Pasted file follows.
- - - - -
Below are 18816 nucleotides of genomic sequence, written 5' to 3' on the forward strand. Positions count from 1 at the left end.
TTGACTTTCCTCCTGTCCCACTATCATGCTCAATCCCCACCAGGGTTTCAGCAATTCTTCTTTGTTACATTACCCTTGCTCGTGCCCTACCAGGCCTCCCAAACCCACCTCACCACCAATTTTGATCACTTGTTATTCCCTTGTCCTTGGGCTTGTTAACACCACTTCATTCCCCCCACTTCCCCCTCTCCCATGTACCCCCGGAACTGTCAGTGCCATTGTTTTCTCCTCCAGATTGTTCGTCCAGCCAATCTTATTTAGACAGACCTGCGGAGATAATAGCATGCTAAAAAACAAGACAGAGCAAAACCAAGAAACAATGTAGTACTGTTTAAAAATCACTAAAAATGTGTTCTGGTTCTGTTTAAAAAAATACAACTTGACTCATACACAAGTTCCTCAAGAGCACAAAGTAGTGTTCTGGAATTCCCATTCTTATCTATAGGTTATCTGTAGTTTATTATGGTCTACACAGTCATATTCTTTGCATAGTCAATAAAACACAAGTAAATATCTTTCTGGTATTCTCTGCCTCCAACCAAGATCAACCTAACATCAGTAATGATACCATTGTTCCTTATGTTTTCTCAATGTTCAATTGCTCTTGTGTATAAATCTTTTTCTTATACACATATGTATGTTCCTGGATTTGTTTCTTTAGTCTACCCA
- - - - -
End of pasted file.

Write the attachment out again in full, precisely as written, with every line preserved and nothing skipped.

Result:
Below are 18816 nucleotides of genomic sequence, written 5' to 3' on the forward strand. Positions count from 1 at the left end.
TTGACTTTCCTCCTGTCCCACTATCATGCTCAATCCCCACCAGGGTTTCAGCAATTCTTCTTTGTTACATTACCCTTGCTCGTGCCCTACCAGGCCTCCCAAACCCACCTCACCACCAATTTTGATCACTTGTTATTCCCTTGTCCTTGGGCTTGTTAACACCACTTCATTCCCCCCACTTCCCCCTCTCCCATGTACCCCCGGAACTGTCAGTGCCATTGTTTTCTCCTCCAGATTGTTCGTCCAGCCAATCTTATTTAGACAGACCTGCGGAGATAATAGCATGCTAAAAAACAAGACAGAGCAAAACCAAGAAACAATGTAGTACTGTTTAAAAATCACTAAAAATGTGTTCTGGTTCTGTTTAAAAAAATACAACTTGACTCATACACAAGTTCCTCAAGAGCACAAAGTAGTGTTCTGGAATTCCCATTCTTATCTATAGGTTATCTGTAGTTTATTATGGTCTACACAGTCATATTCTTTGCATAGTCAATAAAACACAAGTAAATATCTTTCTGGTATTCTCTGCCTCCAACCAAGATCAACCTAACATCAGTAATGATACCATTGTTCCTTATGTTTTCTCAATGTTCAATTGCTCTTGTGTATAAATCTTTTTCTTATACACATATGTATGTTCCTGGATTTGTTTCTTTAGTCTACCCA